13. Hello everyone! Recently, I found a gastropod imprint with a weird zig-zag pattern in the Cretaceous Merchantville formation (hard pan) of New Jersey. After showing it to a few folks, it was suggested that it may maintain its original color pattern. We aren't aware of this occurring on the Atlantic Coastal plane so I wanted to get more opinions on it and if it could be that. Thanks for your time! Frank
  14. The Paleontological Society of Austin gets to go to the Lake Jacksboro site once a year.. Dallas Society also goes out there, so we try to make sure not to overlap, but surprisingly, the site is so productive, there's always great stuff to find! The Carboniferous Period- Pennsylvanian site is well known for its wide variety of fauna. I've been out there a dozen times and almost every time I find something new! It may seem a bit desolate, but it's worth the trek! My first happy find was a crinoid calyx. As with most Pennsylvanian sites, crinoids are prolific. But I've not found much complete crinoid material...but this time, I found two! Another fossil that is a special find out there is a little thing called a Rostroconch. It was originally thought to be a bivalve, but has been given it's own class. This is only the third one I've found. They are not common. Another of the most sought after fossils there are the Goniatites and Nautiloids. The big ones are rarely found whole, but you can also find tiny ones in the micro zone. Gonioloboceras and Tainoceras are the most common largeish ones and I have yet to find a GOOD complete one of either. I have found a few Gonioloboceras what were either almost whole or were so weathered that they look like zombies! This time I THOUGHT I had finally found a good complete one! This is what I saw and my heart did a flip flop! Unfortunately when I cleaned it up, the center was eroded but I actually kind of like the other side, even though it is weathered and a little "zombified" at least it's mostly whole! But the zigzag sutures are amazing! I found a few smaller ones in the field, but the big payday was the two 5 gallon buckets of micro matrix I brought home with me from the micro zone and found a PLETHORA of tiny goniatites this time! Top Row- R: Glaphyrites millsi C: Imitoceras grahamensis L: Neodimorphoceras texanum Bottom Row: Prouddenites grafordensis C: Wiedeyoceras pingue L: Unknown But this is kind of fascinating - it was encased in a little bit of matrix, so I tried to break it off but ended up kind of breaking the whole thing. But because of that, it released the tiny interior! Peritrochia sp. I certainly wish it were whole, but it's still fascinating to see the interior. Another new find was this little Brachiopod Fimbrinia - I'd been looking for one of these for a while and finally found one! Another nice little Brach with a surprising pearlescent surface - Kozlowskia splendens Also found this little Orbiculoidea missouriensis Here is an unusual coral called Palaeacis perpendicularis Found lots of cool gastropods, but my all time favorite is Cymatospira montfortianus I am already excited about getting back out there, maybe in the Fall because Texas summertime is NOT when you want to be out on those flats!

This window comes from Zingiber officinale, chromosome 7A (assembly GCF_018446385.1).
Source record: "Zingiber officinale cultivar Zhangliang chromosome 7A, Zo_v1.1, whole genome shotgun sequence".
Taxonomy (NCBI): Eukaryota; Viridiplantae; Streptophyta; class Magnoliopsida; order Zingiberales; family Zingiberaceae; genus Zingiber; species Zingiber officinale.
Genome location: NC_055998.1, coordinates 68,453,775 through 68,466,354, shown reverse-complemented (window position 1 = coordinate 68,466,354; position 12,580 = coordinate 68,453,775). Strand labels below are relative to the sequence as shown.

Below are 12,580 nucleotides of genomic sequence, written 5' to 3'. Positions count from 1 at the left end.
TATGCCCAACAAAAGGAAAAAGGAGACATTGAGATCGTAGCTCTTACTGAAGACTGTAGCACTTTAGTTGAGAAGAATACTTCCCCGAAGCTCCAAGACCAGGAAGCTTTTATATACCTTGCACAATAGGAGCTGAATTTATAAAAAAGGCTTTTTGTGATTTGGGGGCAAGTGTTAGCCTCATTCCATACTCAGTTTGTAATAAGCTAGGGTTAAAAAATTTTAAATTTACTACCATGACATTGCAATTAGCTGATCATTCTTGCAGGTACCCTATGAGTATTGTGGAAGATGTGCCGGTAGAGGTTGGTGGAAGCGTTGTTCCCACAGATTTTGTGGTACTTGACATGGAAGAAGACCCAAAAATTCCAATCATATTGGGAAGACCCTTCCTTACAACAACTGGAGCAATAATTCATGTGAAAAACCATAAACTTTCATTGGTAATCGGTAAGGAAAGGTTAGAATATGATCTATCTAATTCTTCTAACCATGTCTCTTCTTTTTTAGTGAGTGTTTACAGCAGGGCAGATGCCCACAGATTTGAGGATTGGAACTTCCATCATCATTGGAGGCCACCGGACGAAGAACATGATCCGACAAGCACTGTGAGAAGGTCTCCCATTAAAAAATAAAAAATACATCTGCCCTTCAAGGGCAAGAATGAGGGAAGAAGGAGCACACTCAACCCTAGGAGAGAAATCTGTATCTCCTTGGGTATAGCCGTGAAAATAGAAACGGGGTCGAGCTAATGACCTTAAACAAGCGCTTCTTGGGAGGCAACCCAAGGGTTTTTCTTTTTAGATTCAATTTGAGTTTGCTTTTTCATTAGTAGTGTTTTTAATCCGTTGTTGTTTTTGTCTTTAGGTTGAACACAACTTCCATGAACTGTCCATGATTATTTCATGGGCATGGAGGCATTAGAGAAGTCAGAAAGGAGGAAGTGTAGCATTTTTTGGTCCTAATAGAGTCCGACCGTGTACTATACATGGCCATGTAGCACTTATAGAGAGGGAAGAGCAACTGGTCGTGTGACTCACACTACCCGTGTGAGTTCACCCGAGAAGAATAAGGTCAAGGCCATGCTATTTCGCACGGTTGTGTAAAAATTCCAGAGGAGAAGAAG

15. Some examples of fossils found in the cliffs and boulders of Malibu Creek Canyon Narrows. Oyster Bed and Moon Snail and Turritella Shell Fossils. The species guess for the Oysters based on research is Ostrea (Pycnodonte) Howelli, but I am not sure. Probably Eocene period fossils. Maybe Miocene. Nice area of Malibu creek in the Santa Monica Mountains but difficult to access.
  16. Many earlier Pleistocene period shells (~1M yrs ago) from a site inland from Rincon Point in Southern California. Got some great ID suggestions from various people on these and was informed that the shattered Trochita (Limpet like slipper shell) is probably one of two undescribed extinct species known from that deposit. Useful ID references for the area: Phill Liff Gieff, Frank Pesca Jr, Thomas Everest, and others https://inyo4.coffeecup.com/santabarbara/santabarbara.html Cyclocardia / Coanicardita - Grant & Gale (1931) Antiplanes - Raymond, 1904 Cantharus fortis (P. P. Carpenter, 1866), an extinct species